Unpredictable and unaffordable copays for insulin could be a thing of the past for millions of people enrolled in certain Medicare Part D prescription drug plans.
With manufacturers picking up much of the tab, more than 1,750 plans have applied to lower insulin copays for the 2021 plan year – to a maximum of $35 for a month’s supply – through the Part D Senior Savings Model that was announced March 11, the U.S. Centers for Medicare & Medicaid Services (CMS) said Tuesday.
Participating plans would offer the low copay across a range of insulin products from the beginning of the year through the Part D coverage gap. Outside the model, seniors pay 25% of a drug’s list price while they’re in the coverage gap.
For beneficiaries, the $35 cap will translate into about $229 a year – an average annual out-of-pocket savings of $446. The lower copay will be funded in part by insulin manufacturers paying an additional $250 million of discounts over the five years of the model, according to CMS.
“This market-based solution, in which insulin manufacturers and Part D sponsors compete to provide lower costs and higher quality for patients, will allow seniors to choose a Part D plan that covers their insulin at an average 66 percent lower out-of-pocket cost throughout the year,” CMS Administrator Seema Verma said.
Currently, Part D plans that offer lower cost-sharing for insulin in the coverage gap accrue costs that manufacturers normally would pay; the plans then pass those costs on to beneficiaries in the form of higher premiums. The new insulin model addresses that disincentive by allowing manufacturers to continue paying the 70% discount in the coverage gap for their insulin products, even when the plan offers lower cost-sharing, according to CMS.
While the biopharma industry welcomes the lower payment for Medicare beneficiaries, it isn’t so pleased with how it’s being funded. “The model has the potential to meaningfully improve affordability and predictability for patients who rely on insulin, but it must be a shared responsibility between health plans and biopharmaceutical companies,” said Stephen Ubl, president and CEO of the Pharmaceutical Research and Manufacturers of America (PhRMA).
“Our industry is committed to doing our part,” Ubl said, but he added that all stakeholders should share the burden. Drug “companies already provide deep discounts and rebates on insulin – often in excess of the net revenues retained by the manufacturer – but Part D plans and PBMs [pharmacy benefit managers] are not sharing those savings directly with patients, whose out-of-pocket costs continue to soar,” he said.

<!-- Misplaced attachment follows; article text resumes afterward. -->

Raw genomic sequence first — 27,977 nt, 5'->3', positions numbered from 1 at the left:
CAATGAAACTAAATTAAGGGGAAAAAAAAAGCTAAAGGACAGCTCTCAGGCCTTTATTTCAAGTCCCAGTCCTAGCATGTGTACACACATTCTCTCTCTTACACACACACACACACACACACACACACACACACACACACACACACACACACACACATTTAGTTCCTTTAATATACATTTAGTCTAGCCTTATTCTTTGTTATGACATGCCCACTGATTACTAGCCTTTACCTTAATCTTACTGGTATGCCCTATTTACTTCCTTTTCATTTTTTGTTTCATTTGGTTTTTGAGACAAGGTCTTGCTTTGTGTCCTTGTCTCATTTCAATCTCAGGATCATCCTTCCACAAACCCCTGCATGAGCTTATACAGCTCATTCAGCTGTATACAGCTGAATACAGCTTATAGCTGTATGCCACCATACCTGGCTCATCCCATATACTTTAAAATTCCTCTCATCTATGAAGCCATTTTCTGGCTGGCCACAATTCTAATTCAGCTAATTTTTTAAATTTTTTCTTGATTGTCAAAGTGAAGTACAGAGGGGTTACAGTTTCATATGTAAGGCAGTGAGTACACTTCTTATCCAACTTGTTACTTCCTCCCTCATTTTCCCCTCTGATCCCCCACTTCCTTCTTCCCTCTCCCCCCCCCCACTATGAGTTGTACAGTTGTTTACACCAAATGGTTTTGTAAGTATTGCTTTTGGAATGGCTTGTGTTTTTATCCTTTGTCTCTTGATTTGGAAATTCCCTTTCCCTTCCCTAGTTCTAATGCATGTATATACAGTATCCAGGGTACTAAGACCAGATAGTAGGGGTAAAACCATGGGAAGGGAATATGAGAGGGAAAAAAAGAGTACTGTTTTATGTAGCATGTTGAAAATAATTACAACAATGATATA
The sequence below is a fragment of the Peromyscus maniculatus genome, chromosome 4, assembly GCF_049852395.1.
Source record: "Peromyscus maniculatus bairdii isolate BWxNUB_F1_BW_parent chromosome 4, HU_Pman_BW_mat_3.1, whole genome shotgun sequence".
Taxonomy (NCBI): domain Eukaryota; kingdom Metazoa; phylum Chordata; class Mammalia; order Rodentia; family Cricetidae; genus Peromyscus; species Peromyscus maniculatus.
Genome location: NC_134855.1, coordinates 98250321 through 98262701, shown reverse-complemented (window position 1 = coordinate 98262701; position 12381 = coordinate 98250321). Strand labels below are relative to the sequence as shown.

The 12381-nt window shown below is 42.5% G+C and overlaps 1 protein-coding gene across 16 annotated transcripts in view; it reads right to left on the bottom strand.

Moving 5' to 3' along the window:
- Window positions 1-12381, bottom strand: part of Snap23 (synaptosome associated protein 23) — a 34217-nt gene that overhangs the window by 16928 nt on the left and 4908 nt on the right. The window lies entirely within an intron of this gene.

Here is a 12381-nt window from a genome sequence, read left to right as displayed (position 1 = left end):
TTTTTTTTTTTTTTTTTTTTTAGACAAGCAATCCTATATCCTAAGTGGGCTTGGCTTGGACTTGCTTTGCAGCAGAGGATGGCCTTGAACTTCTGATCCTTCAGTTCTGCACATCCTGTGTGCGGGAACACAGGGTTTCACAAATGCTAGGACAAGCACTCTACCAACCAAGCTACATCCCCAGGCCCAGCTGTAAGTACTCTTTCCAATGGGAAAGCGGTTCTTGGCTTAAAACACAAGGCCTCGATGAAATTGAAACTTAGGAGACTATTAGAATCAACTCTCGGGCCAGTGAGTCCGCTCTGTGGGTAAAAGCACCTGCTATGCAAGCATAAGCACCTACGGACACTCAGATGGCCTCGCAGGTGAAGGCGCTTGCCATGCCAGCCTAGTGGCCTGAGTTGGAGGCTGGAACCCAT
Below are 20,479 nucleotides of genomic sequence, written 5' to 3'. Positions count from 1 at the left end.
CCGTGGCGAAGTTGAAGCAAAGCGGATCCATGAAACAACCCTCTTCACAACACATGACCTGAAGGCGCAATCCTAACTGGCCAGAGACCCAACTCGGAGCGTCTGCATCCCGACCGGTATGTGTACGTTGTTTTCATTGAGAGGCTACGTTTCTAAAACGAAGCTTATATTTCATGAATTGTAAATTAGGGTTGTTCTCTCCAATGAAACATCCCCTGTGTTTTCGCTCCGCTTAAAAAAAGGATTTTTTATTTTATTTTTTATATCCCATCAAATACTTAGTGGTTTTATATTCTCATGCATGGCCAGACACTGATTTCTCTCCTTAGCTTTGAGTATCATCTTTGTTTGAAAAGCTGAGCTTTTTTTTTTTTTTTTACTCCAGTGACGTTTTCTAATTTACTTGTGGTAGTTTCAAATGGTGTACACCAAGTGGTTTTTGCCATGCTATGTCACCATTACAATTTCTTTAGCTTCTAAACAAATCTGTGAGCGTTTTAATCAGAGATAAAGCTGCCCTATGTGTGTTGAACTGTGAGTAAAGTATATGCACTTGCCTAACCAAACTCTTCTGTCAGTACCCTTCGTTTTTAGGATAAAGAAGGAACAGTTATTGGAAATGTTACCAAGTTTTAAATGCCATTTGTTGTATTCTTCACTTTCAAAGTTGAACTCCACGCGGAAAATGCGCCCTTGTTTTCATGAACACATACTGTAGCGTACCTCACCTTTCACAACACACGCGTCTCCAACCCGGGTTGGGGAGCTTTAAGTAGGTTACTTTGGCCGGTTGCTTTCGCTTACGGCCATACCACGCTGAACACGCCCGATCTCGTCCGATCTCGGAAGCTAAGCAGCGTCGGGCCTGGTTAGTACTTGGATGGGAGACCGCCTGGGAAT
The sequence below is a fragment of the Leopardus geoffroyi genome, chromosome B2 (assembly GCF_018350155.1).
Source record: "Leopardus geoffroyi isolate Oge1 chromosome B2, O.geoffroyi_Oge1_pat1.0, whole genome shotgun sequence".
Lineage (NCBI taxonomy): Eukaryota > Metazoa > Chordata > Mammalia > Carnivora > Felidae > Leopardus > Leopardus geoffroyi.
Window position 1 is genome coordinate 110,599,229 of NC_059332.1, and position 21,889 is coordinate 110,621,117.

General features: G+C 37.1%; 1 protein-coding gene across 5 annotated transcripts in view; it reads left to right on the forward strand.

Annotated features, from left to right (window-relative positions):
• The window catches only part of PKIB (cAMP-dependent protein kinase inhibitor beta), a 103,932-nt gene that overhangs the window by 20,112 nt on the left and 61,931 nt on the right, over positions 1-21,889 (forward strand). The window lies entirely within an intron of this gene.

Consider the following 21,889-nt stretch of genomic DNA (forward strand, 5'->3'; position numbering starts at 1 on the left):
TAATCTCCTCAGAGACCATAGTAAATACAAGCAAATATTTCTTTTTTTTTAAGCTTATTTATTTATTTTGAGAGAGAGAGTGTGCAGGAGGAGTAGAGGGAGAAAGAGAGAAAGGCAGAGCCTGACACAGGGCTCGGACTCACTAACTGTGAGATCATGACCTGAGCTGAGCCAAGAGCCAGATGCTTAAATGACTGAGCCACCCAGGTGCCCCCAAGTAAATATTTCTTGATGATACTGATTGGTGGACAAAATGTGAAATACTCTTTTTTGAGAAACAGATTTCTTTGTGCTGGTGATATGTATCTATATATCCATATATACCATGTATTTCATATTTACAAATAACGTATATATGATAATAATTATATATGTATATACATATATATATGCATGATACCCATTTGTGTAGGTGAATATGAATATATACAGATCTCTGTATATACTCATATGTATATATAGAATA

PhRMA will continue to work with the administration to make drugs more affordable for patients through such measures as “modernizing Part D coverage and enacting comprehensive rebate reform to address misaligned incentives in the system,” Ubl said.
Insulin products have been the poster child of high drug prices, as many people with diabetes have had to ration or go without insulin because of their copays, which are based on the list price of the drugs rather than the rebated price Medicare and private plans pay. “Insulins are typically heavily rebated products, and Part D beneficiaries' out-of-pocket costs are based on a pre-rebated list price," Lindsay Bealor Greenleaf, vice president of policy at ADVI.
The big three manufacturers of insulin for the U.S. market – Eli Lilly and Co., Novo Nordisk A/S and Sanofi SA – have repeatedly blamed the ever increasing rebates they have to pay PBMs in exchange for preferred formulary placement for the escalating list prices of their drugs.
Aside from capping the out-of-pocket cost, the insulin model also protects Medicare beneficiaries from sticker shock each time they refill their insulin prescription. Under current plans, a beneficiary’s costs for insulin can fluctuate from month to month due to high deductibles and the different rules for each phase of the Part D benefit.
“This can be challenging for beneficiaries when budgeting for their drug costs,” CMS said. “These challenges can in turn lead to beneficiaries not being able to afford their medicine or resorting to medication rationing, resulting in worse health outcomes over time.”
To help beneficiaries choose plans participating in the model during open enrollment later this year, CMS is enhancing the Medicare Plan Finder with a filter to identify plans that will offer the capped out-of-pocket insulin costs.